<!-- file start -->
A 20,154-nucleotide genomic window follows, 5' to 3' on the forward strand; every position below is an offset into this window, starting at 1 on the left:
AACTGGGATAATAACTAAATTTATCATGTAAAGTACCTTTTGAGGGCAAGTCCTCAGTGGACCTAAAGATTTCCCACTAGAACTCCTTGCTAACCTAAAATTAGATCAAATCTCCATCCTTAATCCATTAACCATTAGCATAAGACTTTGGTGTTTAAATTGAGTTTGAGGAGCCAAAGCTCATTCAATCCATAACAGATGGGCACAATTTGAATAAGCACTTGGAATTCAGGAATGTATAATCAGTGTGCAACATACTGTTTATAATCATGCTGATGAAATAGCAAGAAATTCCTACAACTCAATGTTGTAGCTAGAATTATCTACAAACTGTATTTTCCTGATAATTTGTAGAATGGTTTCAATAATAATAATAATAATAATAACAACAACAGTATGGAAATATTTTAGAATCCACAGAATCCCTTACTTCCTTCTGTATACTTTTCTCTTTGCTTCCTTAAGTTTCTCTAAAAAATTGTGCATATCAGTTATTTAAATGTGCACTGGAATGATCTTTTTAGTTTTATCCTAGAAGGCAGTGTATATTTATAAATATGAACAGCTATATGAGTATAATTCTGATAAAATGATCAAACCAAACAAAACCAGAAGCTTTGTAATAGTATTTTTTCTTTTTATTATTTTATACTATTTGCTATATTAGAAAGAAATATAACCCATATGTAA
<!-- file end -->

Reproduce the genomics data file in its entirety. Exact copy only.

A 20,154-nucleotide genomic window follows, 5' to 3' on the forward strand; every position below is an offset into this window, starting at 1 on the left:
AACTGGGATAATAACTAAATTTATCATGTAAAGTACCTTTTGAGGGCAAGTCCTCAGTGGACCTAAAGATTTCCCACTAGAACTCCTTGCTAACCTAAAATTAGATCAAATCTCCATCCTTAATCCATTAACCATTAGCATAAGACTTTGGTGTTTAAATTGAGTTTGAGGAGCCAAAGCTCATTCAATCCATAACAGATGGGCACAATTTGAATAAGCACTTGGAATTCAGGAATGTATAATCAGTGTGCAACATACTGTTTATAATCATGCTGATGAAATAGCAAGAAATTCCTACAACTCAATGTTGTAGCTAGAATTATCTACAAACTGTATTTTCCTGATAATTTGTAGAATGGTTTCAATAATAATAATAATAATAATAACAACAACAGTATGGAAATATTTTAGAATCCACAGAATCCCTTACTTCCTTCTGTATACTTTTCTCTTTGCTTCCTTAAGTTTCTCTAAAAAATTGTGCATATCAGTTATTTAAATGTGCACTGGAATGATCTTTTTAGTTTTATCCTAGAAGGCAGTGTATATTTATAAATATGAACAGCTATATGAGTATAATTCTGATAAAATGATCAAACCAAACAAAACCAGAAGCTTTGTAATAGTATTTTTTCTTTTTATTATTTTATACTATTTGCTATATTAGAAAGAAATATAACCCATATGTAA